The conservation connection: Why saving energy is an essential component to the state’s water plan

SCE is partnering with the state during July’s ‘Water Smart Month.’

July 15, 2013 | By Vanessa McGrady

Most Southern Californians are conscious of the water they use, but not everyone realizes that when we save water, we also save electricity.

That’s why Southern California Edison (SCE) is partnering with the state during July, which Gov. Edmund G. Brown, Jr., declared as “Water Smart Month.” According to the state water plan, as California deals with its energy supply and infrastructure challenges, the state must address the points of highest stress.

“At the top of this list is California’s water-energy relationship: water-related energy use consumes 19 percent of the state’s electricity, 30 percent of its natural gas, and 88 billion gallons of diesel fuel every year — and this demand is growing.”

The report goes on to explain that when people move into our state, the demand for energy and water grows accordingly. But Southern California has two-thirds of the population and only one-third of the precipitation. During hot weather, power outages due to electric system constraints can compromise water system reliability, which can threaten the public’s health and safety.

“We have always known that water and energy are linked,” said Rob Oglesby, executive director of the California Energy Commission and co-chair of the governor’s water-energy sub-team of the Climate Action Team (WET-CAT). “However, until 2005, when the commission studied  California’s water energy relationship, we didn’t realize just how much potential the state has to significantly reduce its water and energy consumption.”

Frances Spivy-Weber, vice chair of the State Water Resources Control Board and WET-CAT co-chair, says that everyone has a role in conservation.

“In most parts of the state, people pour 40 to 60 percent of our drinking water onto lawns during summer, and a lot of energy is used to collect, treat and deliver our most precious resource,” she said. “We now face a future of increased growth and limited supplies. If we want to maintain our quality of life, each of us needs to be responsible and conserve where we can.”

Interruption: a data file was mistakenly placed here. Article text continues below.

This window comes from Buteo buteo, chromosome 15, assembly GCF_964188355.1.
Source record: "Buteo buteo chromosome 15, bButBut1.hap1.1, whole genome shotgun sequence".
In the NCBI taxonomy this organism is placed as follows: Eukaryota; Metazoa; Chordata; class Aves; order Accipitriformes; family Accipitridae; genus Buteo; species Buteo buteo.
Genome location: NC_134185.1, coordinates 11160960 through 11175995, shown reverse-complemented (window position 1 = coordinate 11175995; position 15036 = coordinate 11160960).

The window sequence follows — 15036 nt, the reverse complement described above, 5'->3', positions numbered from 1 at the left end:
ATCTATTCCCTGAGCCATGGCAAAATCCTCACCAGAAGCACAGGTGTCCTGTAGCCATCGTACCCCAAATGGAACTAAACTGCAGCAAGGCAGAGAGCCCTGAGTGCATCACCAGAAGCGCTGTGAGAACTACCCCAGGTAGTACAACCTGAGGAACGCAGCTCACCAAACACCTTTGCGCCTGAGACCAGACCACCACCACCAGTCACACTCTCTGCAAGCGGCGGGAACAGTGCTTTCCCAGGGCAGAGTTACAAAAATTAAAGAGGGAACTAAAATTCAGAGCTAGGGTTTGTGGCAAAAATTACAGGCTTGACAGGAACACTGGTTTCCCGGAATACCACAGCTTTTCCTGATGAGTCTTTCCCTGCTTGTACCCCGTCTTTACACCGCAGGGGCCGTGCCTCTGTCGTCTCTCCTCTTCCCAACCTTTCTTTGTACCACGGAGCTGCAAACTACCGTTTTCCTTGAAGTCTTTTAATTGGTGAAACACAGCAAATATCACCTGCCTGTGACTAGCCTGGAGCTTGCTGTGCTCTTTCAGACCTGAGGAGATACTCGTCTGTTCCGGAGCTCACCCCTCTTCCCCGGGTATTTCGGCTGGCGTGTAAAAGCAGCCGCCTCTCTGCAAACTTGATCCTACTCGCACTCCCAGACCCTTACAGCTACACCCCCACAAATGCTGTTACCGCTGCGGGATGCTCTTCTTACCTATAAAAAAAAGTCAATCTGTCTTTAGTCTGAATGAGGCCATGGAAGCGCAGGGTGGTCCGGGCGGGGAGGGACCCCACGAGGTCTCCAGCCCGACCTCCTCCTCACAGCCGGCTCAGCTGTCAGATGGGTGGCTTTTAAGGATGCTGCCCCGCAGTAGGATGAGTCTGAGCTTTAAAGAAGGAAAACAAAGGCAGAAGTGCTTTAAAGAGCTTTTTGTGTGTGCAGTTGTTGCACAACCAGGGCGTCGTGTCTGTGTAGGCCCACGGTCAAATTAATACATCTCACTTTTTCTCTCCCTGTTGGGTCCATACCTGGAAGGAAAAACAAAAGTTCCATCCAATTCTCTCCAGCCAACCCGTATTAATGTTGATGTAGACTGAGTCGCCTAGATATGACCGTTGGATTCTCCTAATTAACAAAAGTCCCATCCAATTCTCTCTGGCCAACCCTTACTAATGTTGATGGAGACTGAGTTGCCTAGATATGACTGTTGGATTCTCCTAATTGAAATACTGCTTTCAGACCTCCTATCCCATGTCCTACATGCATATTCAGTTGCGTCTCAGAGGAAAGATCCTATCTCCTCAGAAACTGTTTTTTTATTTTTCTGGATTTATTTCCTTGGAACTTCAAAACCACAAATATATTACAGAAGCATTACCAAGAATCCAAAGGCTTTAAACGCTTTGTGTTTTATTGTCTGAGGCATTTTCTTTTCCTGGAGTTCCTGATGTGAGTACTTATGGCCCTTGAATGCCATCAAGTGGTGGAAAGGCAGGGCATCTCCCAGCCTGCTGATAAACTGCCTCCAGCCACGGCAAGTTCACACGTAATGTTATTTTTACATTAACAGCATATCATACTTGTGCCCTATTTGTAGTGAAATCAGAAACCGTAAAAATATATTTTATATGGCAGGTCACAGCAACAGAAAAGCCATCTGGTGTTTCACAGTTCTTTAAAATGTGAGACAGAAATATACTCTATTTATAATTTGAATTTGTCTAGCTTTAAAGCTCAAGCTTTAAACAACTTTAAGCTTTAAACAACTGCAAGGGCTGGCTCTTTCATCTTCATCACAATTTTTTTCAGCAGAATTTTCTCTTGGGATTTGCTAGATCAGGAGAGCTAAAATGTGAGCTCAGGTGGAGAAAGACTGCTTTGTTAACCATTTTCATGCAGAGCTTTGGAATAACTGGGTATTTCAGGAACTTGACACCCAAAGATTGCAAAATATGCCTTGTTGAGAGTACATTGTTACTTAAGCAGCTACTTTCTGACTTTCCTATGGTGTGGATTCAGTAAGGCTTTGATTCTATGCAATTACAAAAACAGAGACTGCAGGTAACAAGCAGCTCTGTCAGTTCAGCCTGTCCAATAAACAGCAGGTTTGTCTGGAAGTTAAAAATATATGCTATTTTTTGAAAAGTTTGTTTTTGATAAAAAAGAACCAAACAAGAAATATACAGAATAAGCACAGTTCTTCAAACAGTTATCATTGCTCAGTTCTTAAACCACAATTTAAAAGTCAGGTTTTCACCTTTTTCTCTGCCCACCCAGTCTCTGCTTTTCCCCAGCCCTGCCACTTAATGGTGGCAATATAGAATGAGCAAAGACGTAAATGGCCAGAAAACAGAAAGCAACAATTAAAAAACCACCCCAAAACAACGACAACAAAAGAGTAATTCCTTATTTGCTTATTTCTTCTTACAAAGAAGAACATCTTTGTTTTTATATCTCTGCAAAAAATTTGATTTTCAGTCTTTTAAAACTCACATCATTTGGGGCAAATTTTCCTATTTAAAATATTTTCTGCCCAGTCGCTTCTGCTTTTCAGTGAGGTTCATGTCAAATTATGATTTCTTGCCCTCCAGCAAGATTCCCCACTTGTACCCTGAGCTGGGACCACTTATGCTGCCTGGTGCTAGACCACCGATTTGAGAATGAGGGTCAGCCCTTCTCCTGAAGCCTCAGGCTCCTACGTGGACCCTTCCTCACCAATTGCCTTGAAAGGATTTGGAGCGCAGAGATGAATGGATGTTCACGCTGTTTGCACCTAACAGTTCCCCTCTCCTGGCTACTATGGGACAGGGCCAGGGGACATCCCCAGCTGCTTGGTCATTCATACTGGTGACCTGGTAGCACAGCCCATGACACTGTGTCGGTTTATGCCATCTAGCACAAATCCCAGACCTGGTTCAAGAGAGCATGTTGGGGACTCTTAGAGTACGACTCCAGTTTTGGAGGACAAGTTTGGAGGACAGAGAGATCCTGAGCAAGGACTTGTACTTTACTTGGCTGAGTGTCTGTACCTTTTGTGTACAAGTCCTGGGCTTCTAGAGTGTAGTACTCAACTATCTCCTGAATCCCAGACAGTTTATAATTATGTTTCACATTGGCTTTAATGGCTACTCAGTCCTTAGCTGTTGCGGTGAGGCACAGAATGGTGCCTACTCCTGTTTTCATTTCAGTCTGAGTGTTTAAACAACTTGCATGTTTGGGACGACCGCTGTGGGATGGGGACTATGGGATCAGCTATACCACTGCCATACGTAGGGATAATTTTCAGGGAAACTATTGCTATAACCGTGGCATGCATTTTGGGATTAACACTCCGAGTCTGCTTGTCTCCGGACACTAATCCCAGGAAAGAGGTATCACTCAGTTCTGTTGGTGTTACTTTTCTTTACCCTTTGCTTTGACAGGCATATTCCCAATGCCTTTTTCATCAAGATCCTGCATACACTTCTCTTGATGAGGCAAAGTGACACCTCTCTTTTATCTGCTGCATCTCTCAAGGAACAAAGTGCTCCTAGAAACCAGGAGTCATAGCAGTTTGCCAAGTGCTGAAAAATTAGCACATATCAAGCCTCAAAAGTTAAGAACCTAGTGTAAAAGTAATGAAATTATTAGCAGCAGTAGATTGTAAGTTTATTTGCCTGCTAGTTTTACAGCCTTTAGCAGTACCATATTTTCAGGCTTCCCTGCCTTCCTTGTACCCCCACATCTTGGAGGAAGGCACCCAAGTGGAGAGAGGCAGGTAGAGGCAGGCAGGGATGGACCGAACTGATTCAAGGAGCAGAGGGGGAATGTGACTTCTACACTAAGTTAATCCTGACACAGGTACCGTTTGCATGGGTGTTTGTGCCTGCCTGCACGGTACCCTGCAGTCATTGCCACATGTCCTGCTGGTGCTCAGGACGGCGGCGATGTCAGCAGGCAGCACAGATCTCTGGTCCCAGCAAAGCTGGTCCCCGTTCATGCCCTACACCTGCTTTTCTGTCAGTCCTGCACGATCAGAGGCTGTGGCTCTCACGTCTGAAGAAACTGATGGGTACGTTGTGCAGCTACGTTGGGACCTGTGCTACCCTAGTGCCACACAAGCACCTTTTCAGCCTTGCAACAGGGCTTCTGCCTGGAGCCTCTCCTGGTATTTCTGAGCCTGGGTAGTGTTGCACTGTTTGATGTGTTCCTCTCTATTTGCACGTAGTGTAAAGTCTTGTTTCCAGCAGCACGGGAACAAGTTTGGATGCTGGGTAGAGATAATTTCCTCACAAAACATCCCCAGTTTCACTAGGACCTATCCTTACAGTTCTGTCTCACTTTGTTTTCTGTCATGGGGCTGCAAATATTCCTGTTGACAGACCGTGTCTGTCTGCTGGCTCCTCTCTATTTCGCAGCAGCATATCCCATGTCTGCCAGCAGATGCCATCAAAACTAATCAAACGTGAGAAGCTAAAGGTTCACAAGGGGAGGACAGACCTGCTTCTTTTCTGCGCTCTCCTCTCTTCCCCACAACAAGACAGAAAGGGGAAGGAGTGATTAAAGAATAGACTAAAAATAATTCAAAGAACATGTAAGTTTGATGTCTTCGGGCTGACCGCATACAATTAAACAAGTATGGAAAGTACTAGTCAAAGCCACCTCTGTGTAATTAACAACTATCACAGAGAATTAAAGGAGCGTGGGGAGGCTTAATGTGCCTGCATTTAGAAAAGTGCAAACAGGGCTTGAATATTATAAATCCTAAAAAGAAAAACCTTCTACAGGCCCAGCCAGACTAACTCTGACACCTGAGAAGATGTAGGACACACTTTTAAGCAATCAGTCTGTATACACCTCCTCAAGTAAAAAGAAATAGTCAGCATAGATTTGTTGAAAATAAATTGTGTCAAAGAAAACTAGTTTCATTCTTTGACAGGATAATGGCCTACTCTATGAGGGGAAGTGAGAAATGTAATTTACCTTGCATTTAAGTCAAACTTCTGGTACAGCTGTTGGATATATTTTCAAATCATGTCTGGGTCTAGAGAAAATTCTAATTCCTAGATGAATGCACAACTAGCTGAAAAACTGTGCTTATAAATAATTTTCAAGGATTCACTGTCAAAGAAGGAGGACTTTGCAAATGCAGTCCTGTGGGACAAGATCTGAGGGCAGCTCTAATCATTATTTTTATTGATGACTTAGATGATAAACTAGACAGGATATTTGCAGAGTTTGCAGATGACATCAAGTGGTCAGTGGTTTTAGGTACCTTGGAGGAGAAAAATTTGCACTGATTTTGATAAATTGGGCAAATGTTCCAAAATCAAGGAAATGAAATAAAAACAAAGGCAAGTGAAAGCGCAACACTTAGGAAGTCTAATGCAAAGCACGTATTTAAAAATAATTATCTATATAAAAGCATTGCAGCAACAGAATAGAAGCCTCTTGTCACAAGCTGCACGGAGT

How SCE is Helping

In addition to providing solutions for efficient pumping operations to its agricultural and water/wastewater customers, SCE is also:

  • Working with large and small water agencies, districts and municipalities on reducing costs and improving system reliability with specific energy efficiency and demand response solutions for the water industry.
  • Teaming up with hotels in the city of Avalon on Catalina Island to provide water conservation cards to help guests understand the importance of re-using towels and sheets. SCE is the water and energy provider to the entire island.
  • Including water energy messaging in newspapers throughout its 50,000-square-mile service territory, and is distributing information in multiple languages at community events, workshops and training classes.

Emailing conservation messages to customers who have opted in to receive these kinds of communications.

What Customers Can Do This Summer

In some areas, nearly half of water usage is related to landscaping. Some ways to conserve energy include:

  • Check that the sprinkler system is only watering the lawn and not the house, sidewalk or street and save 12-15 gallons each watering period.
  • Water deeply but less frequently (and never mid-day) to create healthier and stronger landscapes.
  • Use a broom instead of a hose to clean driveways, sidewalks and patios and save 8-18 gallons a minute.

Visit the state’s website to calculate energy usage and learn about the importance of saving water for California’s future.  

Topics: Customer Service